Tips for Adjusting to New Hearing Aids

In Hearing Aids by Dr. Arica Black, AuD

Dr. Arica Black, AuD
Latest posts by Dr. Arica Black, AuD (see all)

On average, Americans wait about seven to ten years from the time they notice changes in their hearing to the time they seek help from a hearing professional. There are many hypothesized reasons for this; however, the fact that hearing loss is most often very gradual typically plays a key role.

 

Because hearing loss is so gradual, it is difficult for many of us to notice it has happened, and it also gives ample time to become “adjusted” to one’s impaired hearing. Just like the parable about the frog in the hot water, we do not really notice that our hearing has become impaired, and often forget what “normal” hearing feels like.
Because of this and a few other factors, there is also an adjustment period when we treat our hearing loss with new hearing aids. Keep these key factors in mind to make your adjustment to new hearing aids as smooth as possible.

Fitting is an ongoing process

During your first hearing aid fitting, we will work with you to ensure your hearing aid not only fits into and onto your ear comfortably, but also that it is as finely tuned as possible to meet your unique hearing loss. Using the results of your hearing assessment and input from you, we are able to adjust your hearing aids pretty well on that first appointment, however, it is imperative that you understand that fitting hearing aids is an ongoing process. It is important that you keep all of your hearing aid fitting appointments, especially in the beginning, to have the most successful experience.

Allow yourself time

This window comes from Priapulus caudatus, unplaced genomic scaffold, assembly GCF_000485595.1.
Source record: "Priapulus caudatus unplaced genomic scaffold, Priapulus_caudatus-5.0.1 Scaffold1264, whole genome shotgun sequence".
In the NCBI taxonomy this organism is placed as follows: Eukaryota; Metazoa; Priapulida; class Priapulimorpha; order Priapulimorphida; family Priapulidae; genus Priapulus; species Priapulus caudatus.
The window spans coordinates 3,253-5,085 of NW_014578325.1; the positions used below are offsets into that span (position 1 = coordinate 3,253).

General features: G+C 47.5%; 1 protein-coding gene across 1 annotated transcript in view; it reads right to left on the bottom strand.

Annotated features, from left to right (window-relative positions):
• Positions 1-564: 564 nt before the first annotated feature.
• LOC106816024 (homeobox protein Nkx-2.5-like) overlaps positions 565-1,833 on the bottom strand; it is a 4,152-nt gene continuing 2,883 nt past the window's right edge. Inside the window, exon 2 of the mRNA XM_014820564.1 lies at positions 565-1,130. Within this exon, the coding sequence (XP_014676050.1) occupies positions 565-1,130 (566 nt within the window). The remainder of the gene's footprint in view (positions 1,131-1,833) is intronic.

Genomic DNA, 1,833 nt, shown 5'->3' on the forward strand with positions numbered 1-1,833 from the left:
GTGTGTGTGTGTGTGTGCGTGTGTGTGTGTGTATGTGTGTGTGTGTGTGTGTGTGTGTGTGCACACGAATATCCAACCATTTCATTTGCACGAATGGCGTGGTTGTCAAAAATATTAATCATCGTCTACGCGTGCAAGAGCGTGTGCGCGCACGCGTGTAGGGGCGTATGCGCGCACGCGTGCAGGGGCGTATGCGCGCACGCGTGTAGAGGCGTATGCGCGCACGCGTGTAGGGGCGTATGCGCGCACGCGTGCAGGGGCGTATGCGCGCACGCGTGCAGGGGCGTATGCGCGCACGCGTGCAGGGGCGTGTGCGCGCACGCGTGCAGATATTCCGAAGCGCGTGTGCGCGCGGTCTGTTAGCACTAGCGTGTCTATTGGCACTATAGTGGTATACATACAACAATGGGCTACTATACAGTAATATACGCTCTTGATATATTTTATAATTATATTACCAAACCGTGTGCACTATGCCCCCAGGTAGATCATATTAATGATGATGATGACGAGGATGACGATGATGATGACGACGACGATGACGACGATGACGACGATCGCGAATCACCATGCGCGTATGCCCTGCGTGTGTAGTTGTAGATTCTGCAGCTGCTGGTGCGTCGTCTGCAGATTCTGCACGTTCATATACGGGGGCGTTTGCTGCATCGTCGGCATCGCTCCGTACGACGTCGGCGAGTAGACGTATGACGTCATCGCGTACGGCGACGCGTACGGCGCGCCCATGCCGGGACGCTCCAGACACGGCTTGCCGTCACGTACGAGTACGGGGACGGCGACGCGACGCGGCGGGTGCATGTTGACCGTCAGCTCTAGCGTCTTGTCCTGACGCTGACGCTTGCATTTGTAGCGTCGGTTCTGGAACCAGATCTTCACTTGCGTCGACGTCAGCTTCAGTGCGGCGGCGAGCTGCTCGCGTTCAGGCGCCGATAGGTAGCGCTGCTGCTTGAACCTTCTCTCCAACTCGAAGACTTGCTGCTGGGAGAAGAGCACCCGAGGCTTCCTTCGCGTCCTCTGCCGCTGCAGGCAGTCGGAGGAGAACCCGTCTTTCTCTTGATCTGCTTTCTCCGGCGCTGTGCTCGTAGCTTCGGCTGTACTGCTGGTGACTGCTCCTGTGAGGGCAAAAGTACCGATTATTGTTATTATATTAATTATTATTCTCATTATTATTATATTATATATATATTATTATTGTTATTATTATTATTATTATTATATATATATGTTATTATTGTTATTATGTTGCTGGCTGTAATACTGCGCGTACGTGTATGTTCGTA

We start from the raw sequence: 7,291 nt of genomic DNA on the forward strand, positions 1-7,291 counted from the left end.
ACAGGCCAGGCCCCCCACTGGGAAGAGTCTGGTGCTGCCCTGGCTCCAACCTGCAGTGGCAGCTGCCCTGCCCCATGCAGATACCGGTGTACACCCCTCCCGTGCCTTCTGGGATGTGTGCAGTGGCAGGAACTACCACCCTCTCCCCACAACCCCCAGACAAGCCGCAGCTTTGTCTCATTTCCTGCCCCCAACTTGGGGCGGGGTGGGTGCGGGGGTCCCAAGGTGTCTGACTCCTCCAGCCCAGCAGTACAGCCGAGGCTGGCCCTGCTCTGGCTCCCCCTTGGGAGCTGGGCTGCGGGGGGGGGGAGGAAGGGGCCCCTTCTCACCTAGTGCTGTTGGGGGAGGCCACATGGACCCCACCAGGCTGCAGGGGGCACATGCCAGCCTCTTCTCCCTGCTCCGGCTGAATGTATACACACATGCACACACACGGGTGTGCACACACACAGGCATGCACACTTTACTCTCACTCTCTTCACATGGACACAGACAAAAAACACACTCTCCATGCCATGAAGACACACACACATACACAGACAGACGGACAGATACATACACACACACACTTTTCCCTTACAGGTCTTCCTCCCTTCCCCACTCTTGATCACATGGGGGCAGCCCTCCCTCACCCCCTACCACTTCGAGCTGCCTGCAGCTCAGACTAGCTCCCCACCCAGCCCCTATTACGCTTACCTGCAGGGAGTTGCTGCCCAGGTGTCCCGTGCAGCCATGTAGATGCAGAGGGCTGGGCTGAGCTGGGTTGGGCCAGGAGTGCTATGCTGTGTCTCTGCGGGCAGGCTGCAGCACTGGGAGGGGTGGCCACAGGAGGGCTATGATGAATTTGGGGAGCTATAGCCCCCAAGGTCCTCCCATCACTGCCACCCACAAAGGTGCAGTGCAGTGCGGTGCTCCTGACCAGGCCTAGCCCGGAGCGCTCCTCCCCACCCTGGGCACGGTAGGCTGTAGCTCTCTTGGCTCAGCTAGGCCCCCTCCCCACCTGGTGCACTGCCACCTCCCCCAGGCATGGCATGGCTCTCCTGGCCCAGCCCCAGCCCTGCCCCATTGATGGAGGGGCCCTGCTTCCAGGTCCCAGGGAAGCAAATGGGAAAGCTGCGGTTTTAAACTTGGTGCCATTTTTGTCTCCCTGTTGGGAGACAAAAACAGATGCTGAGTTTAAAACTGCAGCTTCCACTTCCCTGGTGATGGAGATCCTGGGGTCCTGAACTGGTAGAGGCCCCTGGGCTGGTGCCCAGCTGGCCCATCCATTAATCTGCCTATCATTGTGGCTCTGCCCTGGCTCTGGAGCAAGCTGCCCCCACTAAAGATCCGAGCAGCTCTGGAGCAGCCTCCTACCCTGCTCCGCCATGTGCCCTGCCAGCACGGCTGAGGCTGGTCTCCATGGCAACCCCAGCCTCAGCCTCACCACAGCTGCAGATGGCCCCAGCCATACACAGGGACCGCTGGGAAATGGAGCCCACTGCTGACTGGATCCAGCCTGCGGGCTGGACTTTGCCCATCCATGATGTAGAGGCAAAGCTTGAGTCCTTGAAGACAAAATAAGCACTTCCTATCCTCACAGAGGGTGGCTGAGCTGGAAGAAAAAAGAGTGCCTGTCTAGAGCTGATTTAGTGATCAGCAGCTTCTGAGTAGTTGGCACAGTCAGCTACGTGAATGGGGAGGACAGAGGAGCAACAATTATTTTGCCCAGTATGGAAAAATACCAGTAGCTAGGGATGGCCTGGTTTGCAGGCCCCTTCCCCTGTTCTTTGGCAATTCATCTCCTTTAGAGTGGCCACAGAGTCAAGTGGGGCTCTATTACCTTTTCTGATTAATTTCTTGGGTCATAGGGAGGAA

Hearing aids are not eyeglasses. With corrective eye glasses, we typically “see” an improvement immediately, and there is rarely an adjustment period. With hearing aids this is most often not the case. Keeping this in mind can keep you from being disappointed. Do not expect to walk out of your first hearing aid fitting feeling like your hearing has been 100% restored. It will take awhile for you and your ears to become comfortable with the hearing aids, and you must be patient with yourself.

Use your hearing aid as often as you can, but start small

The more you wear your new hearing aids, the quicker you will become accustomed to them. For some people, however, wearing hearing aids all day can feel overwhelming. If this happens to you, don’t worry! Try wearing your hearing aids for a few hours a day during quiet times. Slowly increase the amount of time you wear your hearing aids each day by an hour or so, and you will be using your hearing aids all day in no time.

Read aloud to yourself

Some people are surprised by the sound of their own voice when they start wearing hearing aids. This can feel extremely awkward; however, this too shall pass. Reading aloud to yourself is a great way to practice using your hearing aids, and also a great way for you to become comfortable with hearing your voice clearly again, as well as the way that it sounds.

Keep communication with The Hearing Doctor open and honest

We understand that there will be an adjustment period with your hearing aids and that you may be feeling awkward, uncomfortable, or disappointed. These are all normal feelings. It is important to keep us abreast to how you are feeling so we can make the necessary adjustments to your hearing aids. Along these lines, it is also very important that you keep all of your follow-up appointments so we can finely tune your hearing aids to match your specific needs even more perfectly.

Talk with your friends and family

Studies have shown that choosing to treat your hearing loss with hearing aids can have a positive impact on not only the user, but the people closest to them. Chances are, your friends and family are really excited and proud of you that you have chosen to use hearing aids. Help them better understand what you are going through by communicating with them, and expressing yourself during your adjustment period and beyond.

 

Overall, the most important thing to remember is that the awkward adjustment phase happens to almost every hearing aid user, and it by no means indicates that your hearing aids are not working. Give yourself time and patience, and you will be adjusted to the experience of hearing aids before you know it.